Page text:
Monday, February 18, 2019

Mad River Donald Hamilton

Van Houck said, “You sound like your dad. He used to say a gun without a man was a useless hunk of iron; while a man without a gun was still a man.”
I’ll admit I had high hopes for this 1956 novel from Donald Hamilton as I rate his novel The Big Country easily one of the best the genre has to offer.
Here we have a tale of a man unjustly imprisoned who returns to his hometown where he is a pariah. He goes about minding his own business until he is dragged into other’s business and must right a few wrongs and restore his good name.
Much ado is made in the beginning about our protagonist being a knife-fighter as opposed to a gunman, but to be honest this intriguing twist doesn’t amount to much in the end.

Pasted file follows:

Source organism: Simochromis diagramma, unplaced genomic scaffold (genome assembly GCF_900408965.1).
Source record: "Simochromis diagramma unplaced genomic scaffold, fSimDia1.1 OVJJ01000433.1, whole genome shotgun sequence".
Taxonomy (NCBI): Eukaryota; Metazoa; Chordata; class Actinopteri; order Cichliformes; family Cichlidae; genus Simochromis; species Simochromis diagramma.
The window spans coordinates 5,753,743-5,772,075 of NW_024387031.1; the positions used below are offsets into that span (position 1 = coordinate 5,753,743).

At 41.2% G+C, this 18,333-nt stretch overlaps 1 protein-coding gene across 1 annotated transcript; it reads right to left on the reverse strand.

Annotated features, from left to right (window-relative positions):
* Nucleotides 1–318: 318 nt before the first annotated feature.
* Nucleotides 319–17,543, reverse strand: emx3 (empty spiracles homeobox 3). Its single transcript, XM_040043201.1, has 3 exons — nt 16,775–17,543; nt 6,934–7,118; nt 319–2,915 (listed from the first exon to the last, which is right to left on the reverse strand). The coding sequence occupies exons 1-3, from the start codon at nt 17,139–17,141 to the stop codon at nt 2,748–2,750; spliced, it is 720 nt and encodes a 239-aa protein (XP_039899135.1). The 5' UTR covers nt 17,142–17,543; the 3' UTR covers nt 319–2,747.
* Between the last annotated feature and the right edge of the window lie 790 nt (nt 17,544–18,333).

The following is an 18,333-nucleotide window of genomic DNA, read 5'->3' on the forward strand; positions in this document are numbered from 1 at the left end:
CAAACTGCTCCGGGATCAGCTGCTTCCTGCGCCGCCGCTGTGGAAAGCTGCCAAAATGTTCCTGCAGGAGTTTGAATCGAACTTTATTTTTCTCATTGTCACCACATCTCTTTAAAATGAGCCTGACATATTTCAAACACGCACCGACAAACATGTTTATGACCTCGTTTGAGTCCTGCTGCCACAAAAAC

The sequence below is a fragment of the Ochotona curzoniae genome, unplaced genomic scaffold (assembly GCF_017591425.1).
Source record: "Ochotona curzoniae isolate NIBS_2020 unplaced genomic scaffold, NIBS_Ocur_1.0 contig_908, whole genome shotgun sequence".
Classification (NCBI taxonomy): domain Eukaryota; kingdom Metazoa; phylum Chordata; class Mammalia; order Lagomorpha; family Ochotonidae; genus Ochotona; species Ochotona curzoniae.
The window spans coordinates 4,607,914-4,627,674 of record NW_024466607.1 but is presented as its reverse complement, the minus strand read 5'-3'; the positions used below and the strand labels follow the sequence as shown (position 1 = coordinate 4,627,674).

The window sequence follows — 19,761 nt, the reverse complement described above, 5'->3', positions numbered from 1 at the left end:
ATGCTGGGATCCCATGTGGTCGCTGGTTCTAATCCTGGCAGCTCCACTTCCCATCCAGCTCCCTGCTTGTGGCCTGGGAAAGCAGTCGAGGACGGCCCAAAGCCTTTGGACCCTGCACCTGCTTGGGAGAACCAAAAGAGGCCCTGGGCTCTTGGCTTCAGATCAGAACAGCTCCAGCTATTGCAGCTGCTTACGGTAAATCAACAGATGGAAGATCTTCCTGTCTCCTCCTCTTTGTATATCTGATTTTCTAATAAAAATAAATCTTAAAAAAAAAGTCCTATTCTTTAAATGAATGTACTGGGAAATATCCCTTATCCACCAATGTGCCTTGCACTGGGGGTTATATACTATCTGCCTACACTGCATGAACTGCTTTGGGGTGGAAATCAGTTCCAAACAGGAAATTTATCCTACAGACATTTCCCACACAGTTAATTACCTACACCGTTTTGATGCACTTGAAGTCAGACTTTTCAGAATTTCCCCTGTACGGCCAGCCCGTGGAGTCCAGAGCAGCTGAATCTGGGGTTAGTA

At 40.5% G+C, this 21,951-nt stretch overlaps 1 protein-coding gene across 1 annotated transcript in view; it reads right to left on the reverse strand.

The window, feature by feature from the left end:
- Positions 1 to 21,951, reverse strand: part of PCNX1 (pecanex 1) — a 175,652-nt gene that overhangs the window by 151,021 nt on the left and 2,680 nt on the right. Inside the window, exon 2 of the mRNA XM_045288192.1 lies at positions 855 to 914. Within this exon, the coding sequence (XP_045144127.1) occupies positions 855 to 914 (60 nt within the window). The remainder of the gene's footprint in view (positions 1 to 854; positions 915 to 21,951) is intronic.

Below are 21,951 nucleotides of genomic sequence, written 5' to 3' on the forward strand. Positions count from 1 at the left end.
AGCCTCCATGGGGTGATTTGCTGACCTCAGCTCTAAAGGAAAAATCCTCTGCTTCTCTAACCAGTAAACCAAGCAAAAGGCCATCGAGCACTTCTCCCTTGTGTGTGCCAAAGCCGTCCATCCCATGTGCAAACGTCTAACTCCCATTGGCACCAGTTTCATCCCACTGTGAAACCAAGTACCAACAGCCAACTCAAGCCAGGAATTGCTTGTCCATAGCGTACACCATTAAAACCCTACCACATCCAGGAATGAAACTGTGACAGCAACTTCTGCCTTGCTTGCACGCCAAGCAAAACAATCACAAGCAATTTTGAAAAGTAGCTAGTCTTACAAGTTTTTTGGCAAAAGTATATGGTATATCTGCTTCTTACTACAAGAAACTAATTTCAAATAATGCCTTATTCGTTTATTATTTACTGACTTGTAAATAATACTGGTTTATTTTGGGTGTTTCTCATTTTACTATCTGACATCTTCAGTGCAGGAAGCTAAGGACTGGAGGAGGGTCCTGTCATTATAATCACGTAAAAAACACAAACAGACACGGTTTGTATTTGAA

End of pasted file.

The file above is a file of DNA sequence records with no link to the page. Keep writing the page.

The novel starts out with fine promise with swift pace and gimlet-eyed observation but around the middle it seems to lose steam and falls into by-the-numbers formulary structure.
A shame. A talented writer seems to idle in neutral here.

No comments:

Post a Comment

Note: Only a member of this blog may post a comment.

The Long-Lost Love Letters of Doc Holliday by David Corbett

If there is one thing I’ve gathered from experience, whether during the war or at Mother’s sickbed or out here in the railheads and cow to...